The effects of redlining – what Cornell Law School defines as “the systemic denial of services such as mortgages, insurance loans, and other financial services to residents of certain areas, based on their race or ethnicity” – persist today. In the U.S. and in Canada, redlining has resulted in majority-Black communities being historically relegated to “less-desirable” areas. In 2016, the Neighbourhood Change Research Partnership (NCRP) conducted an analysis of Black rental and homeownership concentration in Toronto and found that “Black communities are largely concentrated to the city’s suburban ends, to the west in Etobicoke and to the east in Scarborough. By contrast, Black people only represent 2% of the homeowners in the city’s downtown core.” These neighbourhoods then become first in the running when local governments must decide where to dispose of toxic waste. Additionally, a 2007 report from York University found that in Toronto, predominantly racialized neighbourhoods were much more impacted by pollution caused by soil contamination, industrial land use, and waste sites than were white neighbourhoods. This practice leads to a vicious cycle in which “less-desirable” areas are essentially created by white-majority governments and imposed on Black communities. And once an area is considered “less-desirable,” it is almost impossible to recover.

Perhaps the most notorious and disturbing instance of environmental racism in Canada is the story of Africville. Africville was a majority-Black community located in Halifax, Nova Scotia, that existed from the 1800s until its destruction in the 1960s. The town was originally composed of formerly enslaved peoples and their descendents as well as Black refugees from the War of 1812. The Canadian Museum for Human Rights describes Africville as a “self-sufficient […] thriving, close-knit community.” Yet for the entirety of its existence, the City of Halifax refused to provide Africville with such basic necessities as clean water, sewage systems, and garbage disposal, despite the fact that Africville residents were required to pay taxes to the local government. Conditions in Africville only worsened throughout the early 20th century. The City of Halifax began to place “undesirable services” in the community, including “a fertilizer plant, slaughterhouses, and human waste ‘disposal pits.’” In the 1950s, a massive garbage dump was placed in the community after white residents of Halifax refused to allow it to be located in their neighbourhoods on account of “public health concerns.”

Environmental racism also exists right here in Montreal. According to the David Suzuki Foundation (DSF), Montreal North “has the fourth highest percentage of people identifying as members of a visible minority” of all the city’s boroughs and experiences some of the most extreme environmental challenges. The DSF’s Albert Lalonde reports that Montreal North’s Adélard-Desrosiers Elementary School has the highest poverty rate of all the elementary schools in Quebec and is “bordered on two sides by two underground oil pipelines.” It was reported back in 2017 that these pipelines pose a direct threat to safe drinking water for the entirety of Montreal North, yet no efforts have been made to remedy the situation since then. Albert Lalonde asserts that “Montreal North is living under environmental risks that would likely not be tolerated by the public and institutions if they were experienced elsewhere.” Dalila Awada, a prominent Quebecois anti-racist activist, adds to Lalonde’s claim, arguing that “it’s racism […] because when the risks of pipelines on human health and the environment affect devalued, dehumanized populations, they are tolerated.”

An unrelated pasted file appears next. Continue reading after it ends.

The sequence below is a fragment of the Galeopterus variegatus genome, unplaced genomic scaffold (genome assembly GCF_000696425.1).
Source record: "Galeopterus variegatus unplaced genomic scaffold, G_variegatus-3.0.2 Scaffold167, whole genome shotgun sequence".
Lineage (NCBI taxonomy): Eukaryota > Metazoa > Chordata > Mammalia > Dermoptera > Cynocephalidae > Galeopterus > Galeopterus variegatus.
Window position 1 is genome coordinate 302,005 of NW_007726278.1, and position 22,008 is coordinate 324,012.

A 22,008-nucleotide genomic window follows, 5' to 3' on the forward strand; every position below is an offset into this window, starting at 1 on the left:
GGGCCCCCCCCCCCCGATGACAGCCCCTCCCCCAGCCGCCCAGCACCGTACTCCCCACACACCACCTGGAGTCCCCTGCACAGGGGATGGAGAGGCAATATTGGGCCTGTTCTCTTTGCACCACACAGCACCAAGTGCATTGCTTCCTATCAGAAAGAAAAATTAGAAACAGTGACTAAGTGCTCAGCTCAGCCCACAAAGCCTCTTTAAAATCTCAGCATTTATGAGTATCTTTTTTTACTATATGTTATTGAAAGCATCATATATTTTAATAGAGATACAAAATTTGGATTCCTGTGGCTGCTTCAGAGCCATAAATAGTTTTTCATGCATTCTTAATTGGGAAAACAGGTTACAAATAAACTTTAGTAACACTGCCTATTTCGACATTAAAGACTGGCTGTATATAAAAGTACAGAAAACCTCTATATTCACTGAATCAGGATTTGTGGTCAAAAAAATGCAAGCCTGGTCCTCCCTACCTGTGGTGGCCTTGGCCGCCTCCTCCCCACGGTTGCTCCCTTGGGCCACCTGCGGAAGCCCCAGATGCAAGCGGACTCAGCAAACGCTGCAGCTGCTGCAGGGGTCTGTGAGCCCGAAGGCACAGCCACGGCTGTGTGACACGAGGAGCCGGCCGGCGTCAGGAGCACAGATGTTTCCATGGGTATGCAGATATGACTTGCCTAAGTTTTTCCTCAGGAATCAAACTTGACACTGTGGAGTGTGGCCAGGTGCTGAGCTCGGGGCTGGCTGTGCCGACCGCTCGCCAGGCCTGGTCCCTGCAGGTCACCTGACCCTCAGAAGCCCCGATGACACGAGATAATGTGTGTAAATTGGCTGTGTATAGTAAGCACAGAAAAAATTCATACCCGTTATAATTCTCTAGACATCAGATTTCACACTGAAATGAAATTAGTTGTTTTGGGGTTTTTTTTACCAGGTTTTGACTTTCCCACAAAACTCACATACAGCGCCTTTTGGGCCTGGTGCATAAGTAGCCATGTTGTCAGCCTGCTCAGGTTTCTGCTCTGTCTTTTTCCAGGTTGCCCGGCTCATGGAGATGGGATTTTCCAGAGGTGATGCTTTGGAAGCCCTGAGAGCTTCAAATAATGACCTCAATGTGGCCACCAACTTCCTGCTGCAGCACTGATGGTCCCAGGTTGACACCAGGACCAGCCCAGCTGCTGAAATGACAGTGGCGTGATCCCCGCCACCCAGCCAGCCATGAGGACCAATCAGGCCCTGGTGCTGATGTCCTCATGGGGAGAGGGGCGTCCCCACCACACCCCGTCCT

Clearly, Octavia Butler’s Parable of the Sower is not a piece of science fiction rooted in groundless speculation. Its predictions on how environmental racism might progress into the 2020s are eerily relevant to our world today. Butler’s novel raises the same question that drives many of her other stories; if we continue this, then what? However, unlike her other works, the foundation of environmental racism upon which Parable’s dystopia stands is not so far removed from our own world today.

Environmental racism is an incredibly insidious form of oppression; it places restrictions on simply existing in your own body. The effects of pollution alone are devastating. In recent years, studies from the Environmental Protection Agency (EPA) have drawn a concrete connection between air pollution and a whole host of heart and lung diseases. And as we all know by now, any preexisting heart or lung condition that impairs breathing in any way greatly increases one’s risk of becoming very sick or even dying from COVID-19. In response to a similar study done by Environmental Science and Technology Letters, Professor Robert D. Bullard said: “This groundbreaking study builds on the solid empirical evidence that systemic racism is killing and making people of color sick, it’s just that simple.”

Breathing is synonymous with being human – with being alive. By selecting which communities should or should not have access to clean air, we are actively dehumanizing one another. And, unfortunately, Black communities bear the brunt of this dehumanization. Although the plea “I can’t breathe” has become emblematic of the Black Lives Matter movement, Benjamin Chavis adds that it “echoes generations of environmental activists of colour.” At 73, Chavis recalls that this cry was also made by the North Carolina protestors fighting against the toxic waste dump back in 1982. “There were public outcries of ‘We can’t breathe’ and ‘I can’t breathe’ by African American environmental justice protesters in Warren County.”

Today’s parallels to Parable are horrifying. We must continue to fight for a better future and honour the memory of Octavia Butler by not succumbing to her fears for the 2020s. Consider supporting the following organizations fighting against environmental racism in Canada: Ecojustice Canada, Environmental Defense Canada (EDF), and MiningWatch Canada. We have the power to create change. As Octavia Butler says in Parable of the Sower, “All that you touch You Change. All that you Change Changes you. The only lasting truth is Change.”